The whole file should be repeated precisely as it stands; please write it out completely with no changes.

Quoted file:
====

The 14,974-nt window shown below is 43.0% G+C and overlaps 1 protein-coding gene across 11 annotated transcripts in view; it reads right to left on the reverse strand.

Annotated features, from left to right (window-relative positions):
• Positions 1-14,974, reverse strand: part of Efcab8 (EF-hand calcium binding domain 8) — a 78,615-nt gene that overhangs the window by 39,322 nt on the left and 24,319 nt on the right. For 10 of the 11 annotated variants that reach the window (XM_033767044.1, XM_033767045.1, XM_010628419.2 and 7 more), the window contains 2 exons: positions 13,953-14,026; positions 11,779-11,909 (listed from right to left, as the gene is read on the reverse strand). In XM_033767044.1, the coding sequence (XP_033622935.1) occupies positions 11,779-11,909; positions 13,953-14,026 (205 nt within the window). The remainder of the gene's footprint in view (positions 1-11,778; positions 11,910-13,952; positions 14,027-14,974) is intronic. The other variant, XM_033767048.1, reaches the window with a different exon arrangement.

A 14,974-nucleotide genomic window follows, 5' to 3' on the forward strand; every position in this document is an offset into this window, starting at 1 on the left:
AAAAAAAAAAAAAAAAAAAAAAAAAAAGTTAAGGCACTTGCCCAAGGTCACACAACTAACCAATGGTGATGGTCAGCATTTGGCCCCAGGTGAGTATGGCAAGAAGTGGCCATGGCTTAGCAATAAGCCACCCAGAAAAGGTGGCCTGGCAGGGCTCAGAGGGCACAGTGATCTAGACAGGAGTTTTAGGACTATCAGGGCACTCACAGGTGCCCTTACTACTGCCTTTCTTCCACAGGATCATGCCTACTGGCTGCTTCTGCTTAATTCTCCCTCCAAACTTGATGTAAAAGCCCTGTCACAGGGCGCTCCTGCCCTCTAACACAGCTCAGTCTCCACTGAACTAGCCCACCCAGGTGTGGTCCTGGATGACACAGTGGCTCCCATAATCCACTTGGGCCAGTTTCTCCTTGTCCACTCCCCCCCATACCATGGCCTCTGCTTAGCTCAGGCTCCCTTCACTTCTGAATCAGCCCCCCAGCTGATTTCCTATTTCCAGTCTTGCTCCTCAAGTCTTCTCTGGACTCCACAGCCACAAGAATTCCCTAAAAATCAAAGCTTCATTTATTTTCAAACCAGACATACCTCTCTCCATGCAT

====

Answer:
The 14,974-nt window shown below is 43.0% G+C and overlaps 1 protein-coding gene across 11 annotated transcripts in view; it reads right to left on the reverse strand.

Annotated features, from left to right (window-relative positions):
• Positions 1-14,974, reverse strand: part of Efcab8 (EF-hand calcium binding domain 8) — a 78,615-nt gene that overhangs the window by 39,322 nt on the left and 24,319 nt on the right. For 10 of the 11 annotated variants that reach the window (XM_033767044.1, XM_033767045.1, XM_010628419.2 and 7 more), the window contains 2 exons: positions 13,953-14,026; positions 11,779-11,909 (listed from right to left, as the gene is read on the reverse strand). In XM_033767044.1, the coding sequence (XP_033622935.1) occupies positions 11,779-11,909; positions 13,953-14,026 (205 nt within the window). The remainder of the gene's footprint in view (positions 1-11,778; positions 11,910-13,952; positions 14,027-14,974) is intronic. The other variant, XM_033767048.1, reaches the window with a different exon arrangement.

A 14,974-nucleotide genomic window follows, 5' to 3' on the forward strand; every position in this document is an offset into this window, starting at 1 on the left:
AAAAAAAAAAAAAAAAAAAAAAAAAAAGTTAAGGCACTTGCCCAAGGTCACACAACTAACCAATGGTGATGGTCAGCATTTGGCCCCAGGTGAGTATGGCAAGAAGTGGCCATGGCTTAGCAATAAGCCACCCAGAAAAGGTGGCCTGGCAGGGCTCAGAGGGCACAGTGATCTAGACAGGAGTTTTAGGACTATCAGGGCACTCACAGGTGCCCTTACTACTGCCTTTCTTCCACAGGATCATGCCTACTGGCTGCTTCTGCTTAATTCTCCCTCCAAACTTGATGTAAAAGCCCTGTCACAGGGCGCTCCTGCCCTCTAACACAGCTCAGTCTCCACTGAACTAGCCCACCCAGGTGTGGTCCTGGATGACACAGTGGCTCCCATAATCCACTTGGGCCAGTTTCTCCTTGTCCACTCCCCCCCATACCATGGCCTCTGCTTAGCTCAGGCTCCCTTCACTTCTGAATCAGCCCCCCAGCTGATTTCCTATTTCCAGTCTTGCTCCTCAAGTCTTCTCTGGACTCCACAGCCACAAGAATTCCCTAAAAATCAAAGCTTCATTTATTTTCAAACCAGACATACCTCTCTCCATGCAT